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Medieval skeletons discovered at Leicester Castle

A team of Leicester archaeologists has uncovered medieval human remains at Leicester Castle.

The skeletons, discovered by builders while laying new electrical cables, have yet to be radiocarbon dated or identified but it is thought they may be six or seven centuries old.

The team from University of Leicester Archaeological Services (ULAS) has been exploring the precincts of the historic building as colleagues at De Montfort University convert it into a business school.

Dr Richard Buckley, Co-Director of ULAS, said the bones may even be older than 700 years and could shed light on whether there was a church predating the current 12th century St Mary de Castro near the Castle.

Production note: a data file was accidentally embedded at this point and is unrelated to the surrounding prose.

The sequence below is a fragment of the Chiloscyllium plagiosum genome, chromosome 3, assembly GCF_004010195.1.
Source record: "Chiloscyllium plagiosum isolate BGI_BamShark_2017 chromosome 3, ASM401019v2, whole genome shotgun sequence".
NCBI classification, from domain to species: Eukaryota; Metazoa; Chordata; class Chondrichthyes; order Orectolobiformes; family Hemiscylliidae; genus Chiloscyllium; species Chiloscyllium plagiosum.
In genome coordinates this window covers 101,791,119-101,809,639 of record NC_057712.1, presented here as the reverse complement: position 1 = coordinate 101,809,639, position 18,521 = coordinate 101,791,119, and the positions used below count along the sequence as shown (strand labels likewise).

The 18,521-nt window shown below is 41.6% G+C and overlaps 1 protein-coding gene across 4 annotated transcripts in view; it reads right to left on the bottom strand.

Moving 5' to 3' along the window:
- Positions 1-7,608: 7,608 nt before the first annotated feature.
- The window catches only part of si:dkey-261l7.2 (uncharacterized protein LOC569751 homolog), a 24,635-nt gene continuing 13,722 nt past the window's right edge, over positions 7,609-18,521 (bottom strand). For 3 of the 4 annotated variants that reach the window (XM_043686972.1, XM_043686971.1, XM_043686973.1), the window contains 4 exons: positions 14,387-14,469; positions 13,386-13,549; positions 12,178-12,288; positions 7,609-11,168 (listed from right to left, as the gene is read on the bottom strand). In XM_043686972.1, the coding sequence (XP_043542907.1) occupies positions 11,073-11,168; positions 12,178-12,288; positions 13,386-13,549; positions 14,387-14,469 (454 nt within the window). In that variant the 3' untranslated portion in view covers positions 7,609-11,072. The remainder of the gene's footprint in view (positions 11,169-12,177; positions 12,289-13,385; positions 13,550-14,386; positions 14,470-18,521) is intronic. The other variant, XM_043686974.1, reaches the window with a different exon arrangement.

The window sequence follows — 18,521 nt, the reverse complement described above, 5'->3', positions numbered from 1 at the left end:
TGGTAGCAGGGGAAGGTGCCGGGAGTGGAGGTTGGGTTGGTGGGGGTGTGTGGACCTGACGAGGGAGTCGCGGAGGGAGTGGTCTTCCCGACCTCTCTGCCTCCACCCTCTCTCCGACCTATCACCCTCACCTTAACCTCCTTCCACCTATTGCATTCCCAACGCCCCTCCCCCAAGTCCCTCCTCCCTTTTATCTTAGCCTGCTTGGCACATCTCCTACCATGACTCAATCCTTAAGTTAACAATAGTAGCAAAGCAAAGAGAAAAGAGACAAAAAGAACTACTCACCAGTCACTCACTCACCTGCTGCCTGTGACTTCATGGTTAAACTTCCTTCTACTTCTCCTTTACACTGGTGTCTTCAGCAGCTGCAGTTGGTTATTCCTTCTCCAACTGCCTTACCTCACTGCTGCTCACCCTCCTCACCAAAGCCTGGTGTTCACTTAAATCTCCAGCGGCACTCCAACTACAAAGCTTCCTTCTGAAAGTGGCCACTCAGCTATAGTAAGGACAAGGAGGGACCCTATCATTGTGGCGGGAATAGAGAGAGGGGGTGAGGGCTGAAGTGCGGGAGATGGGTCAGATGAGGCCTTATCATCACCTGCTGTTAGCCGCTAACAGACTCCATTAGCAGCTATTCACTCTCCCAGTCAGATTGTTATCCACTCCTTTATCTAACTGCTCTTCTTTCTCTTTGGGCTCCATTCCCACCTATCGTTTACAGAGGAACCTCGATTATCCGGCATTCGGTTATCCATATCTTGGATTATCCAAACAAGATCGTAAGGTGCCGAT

He said: "They are going to be Medieval but what will be really interesting is how old they are.

"St Mary de Castro was founded in 1107 but theoretically there could have been an earlier church there.

"These skeletons could clinch that."

The team is working with construction firm Robert Woodhead, along with conservation officers and Historic England to carefully note and examine any findings.

Fire pits and hidden archways have also been uncovered during the work.

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